Sometimes, the most important conversation is the one that never takes place. Today the Joint Appropriations Committee proved that in abundance.
After a morning devoted mostly to Fish and Game, the committee finally got around to a conversation with the state treasurer. This conversation had been delayed since Monday afternoon when the governor was the committee’s guest of honor. State Treasurer Meyer is almost as important a guest as the governor, so this was indeed a moment to look forward to.
The Wyoming economy, in many ways, is in limbo. Our businesses are growing tepidly – in September there were only 3,700 more jobs in the private sector compared to a year earlier – while our state and local governments are stuffed to the brim with employees (318 per 1,000 private employees, by far the highest of any state in the union). The latest CREG report issued a flat revenue forecast for the state. You would expect that the Joint Appropriations Committee would have made time to discuss policy strategies with the state’s top fiscal administrator. It would have been a logical sequel to Monday’s meeting when Governor Mead laid down a pretty compelling fiscal gauntlet.
Unfortunately, though predictably, no such discussion took place. The committee that is charged with presenting a state budget to the legislature instead spent a good two hours discussing the state’s investment strategies for its funds. Committee chairman Senator Nicholas exchanged multiple detailed comments with representatives for the Treasurer’s office on how much it costs the state to invest its considerable capital.
Such questions are of course important. Wyoming has billions of dollars in financial assets thanks to severance taxes and many years of shrewd and dedicated investments. However, quite frankly, so long as these funds are not being put to work for the direct benefit of Wyoming’s hard working, and often struggling middle class families, the committee’s use of its time shows a less than stellar ability to prioritize.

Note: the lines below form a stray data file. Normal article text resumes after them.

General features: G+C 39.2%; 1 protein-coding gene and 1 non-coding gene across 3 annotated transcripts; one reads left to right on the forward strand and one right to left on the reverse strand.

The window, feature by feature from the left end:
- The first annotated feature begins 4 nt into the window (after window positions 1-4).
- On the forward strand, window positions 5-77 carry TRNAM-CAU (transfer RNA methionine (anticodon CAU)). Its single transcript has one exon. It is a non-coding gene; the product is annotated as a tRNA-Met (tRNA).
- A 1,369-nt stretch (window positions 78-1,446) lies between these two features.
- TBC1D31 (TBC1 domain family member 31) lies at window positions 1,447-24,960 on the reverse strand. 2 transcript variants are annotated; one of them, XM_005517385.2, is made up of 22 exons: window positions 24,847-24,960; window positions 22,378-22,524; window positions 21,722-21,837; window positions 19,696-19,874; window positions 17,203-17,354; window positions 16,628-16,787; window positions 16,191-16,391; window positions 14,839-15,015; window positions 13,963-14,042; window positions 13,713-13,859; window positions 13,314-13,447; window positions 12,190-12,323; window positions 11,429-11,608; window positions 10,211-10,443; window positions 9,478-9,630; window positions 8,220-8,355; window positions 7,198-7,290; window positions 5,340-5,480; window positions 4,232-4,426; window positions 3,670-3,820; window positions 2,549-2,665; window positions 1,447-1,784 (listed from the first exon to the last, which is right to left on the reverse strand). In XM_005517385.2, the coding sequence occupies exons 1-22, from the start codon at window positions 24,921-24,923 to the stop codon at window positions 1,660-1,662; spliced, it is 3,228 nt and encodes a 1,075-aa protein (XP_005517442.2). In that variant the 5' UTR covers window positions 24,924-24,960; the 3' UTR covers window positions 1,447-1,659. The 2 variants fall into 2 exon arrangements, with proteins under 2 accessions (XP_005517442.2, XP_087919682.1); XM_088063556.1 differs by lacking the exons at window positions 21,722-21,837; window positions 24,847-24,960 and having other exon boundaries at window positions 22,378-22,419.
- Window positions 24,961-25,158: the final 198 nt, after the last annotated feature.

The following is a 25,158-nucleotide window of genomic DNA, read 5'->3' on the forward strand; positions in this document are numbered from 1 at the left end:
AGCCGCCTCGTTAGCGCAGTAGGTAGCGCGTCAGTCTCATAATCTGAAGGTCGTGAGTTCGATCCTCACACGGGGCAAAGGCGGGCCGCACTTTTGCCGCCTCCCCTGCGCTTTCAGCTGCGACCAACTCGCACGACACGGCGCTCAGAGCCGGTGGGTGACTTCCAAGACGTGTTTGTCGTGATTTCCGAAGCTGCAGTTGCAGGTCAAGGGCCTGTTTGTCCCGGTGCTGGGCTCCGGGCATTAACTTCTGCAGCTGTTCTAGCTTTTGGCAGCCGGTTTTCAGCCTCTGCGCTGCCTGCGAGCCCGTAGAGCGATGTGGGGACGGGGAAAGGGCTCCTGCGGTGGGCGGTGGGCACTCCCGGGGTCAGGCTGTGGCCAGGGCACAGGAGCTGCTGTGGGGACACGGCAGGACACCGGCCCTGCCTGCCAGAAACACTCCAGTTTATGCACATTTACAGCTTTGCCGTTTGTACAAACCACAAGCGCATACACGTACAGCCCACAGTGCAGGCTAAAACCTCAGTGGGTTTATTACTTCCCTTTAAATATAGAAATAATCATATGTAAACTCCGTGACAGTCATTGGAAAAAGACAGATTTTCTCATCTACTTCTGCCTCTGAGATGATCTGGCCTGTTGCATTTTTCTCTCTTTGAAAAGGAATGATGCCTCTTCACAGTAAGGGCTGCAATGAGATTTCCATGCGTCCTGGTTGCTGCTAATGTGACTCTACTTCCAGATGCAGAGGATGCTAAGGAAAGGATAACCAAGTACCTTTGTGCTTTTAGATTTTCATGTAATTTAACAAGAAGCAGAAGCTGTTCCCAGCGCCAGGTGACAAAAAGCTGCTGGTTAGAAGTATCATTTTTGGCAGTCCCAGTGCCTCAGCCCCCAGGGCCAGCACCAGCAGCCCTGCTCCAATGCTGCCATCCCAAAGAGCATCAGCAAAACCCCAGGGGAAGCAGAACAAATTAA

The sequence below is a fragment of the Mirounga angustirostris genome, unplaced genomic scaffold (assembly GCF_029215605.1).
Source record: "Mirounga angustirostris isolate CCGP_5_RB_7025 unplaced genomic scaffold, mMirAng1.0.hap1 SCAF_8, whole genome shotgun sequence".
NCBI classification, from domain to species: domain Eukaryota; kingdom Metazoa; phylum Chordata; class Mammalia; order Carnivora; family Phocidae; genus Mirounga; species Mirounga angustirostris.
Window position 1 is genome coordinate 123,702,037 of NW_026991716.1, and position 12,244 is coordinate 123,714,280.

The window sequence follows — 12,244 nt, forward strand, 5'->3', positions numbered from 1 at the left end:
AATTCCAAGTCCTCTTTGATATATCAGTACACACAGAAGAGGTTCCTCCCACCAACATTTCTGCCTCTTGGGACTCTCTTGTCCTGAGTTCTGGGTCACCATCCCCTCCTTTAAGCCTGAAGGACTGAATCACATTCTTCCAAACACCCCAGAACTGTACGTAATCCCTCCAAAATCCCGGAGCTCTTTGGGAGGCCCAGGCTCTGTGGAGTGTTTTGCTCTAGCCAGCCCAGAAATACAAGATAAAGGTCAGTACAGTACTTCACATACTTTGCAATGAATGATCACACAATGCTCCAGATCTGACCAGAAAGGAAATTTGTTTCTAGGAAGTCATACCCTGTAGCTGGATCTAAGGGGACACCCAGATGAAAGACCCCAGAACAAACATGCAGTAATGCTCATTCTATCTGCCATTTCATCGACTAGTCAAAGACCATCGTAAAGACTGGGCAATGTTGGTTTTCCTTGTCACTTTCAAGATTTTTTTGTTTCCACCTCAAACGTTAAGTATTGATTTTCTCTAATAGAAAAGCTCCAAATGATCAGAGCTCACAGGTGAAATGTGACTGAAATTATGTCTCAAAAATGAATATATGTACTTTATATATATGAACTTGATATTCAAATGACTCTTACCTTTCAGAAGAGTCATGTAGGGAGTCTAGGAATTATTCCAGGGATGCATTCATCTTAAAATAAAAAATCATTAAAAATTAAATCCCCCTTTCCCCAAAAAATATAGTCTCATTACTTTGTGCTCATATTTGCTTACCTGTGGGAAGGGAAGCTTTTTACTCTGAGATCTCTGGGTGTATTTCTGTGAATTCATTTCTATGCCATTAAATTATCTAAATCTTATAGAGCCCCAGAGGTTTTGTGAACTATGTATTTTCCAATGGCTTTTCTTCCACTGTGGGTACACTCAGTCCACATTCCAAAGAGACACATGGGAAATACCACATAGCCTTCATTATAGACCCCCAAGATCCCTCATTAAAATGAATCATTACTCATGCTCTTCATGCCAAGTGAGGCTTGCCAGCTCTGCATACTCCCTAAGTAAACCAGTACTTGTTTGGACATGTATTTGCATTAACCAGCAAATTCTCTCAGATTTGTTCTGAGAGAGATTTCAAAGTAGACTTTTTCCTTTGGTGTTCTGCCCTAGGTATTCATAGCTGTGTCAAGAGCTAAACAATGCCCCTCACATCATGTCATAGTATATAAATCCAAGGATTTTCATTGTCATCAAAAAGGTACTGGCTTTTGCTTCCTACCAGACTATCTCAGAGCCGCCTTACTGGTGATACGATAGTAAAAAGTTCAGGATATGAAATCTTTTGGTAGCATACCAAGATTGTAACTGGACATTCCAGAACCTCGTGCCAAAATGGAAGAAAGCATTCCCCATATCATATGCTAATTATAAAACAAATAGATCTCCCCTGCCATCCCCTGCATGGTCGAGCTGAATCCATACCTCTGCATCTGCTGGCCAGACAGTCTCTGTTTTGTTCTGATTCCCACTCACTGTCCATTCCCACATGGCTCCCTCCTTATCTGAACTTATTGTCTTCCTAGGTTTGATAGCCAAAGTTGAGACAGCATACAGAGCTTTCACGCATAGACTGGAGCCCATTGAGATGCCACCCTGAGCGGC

There are numerous pressing economic policy issues knocking at the state legislature’s doors, such as:
- Our state GDP is more volatile and, on average, growing more slowly than neighboring states;
- We have the nation’s worst public-to-private employment ratio and it is getting worse;
- Wyoming recently lost its ranking as having the nation’s best tax climate;
- In terms of business friendliness we are now in the bottom third among the 50 states.
This list can easily be made longer. Since the Joint Appropriations Committee is the closest thing the state legislature has to an economic policy committee, it would make sense that the committee spent at least as much time discussing economic policy strategies as it does discussing how to further grow its financial wealth.
Hopefully, some of these issues will be on the agenda on Thursday when it is the Department of Revenue’s turn to present its budget request.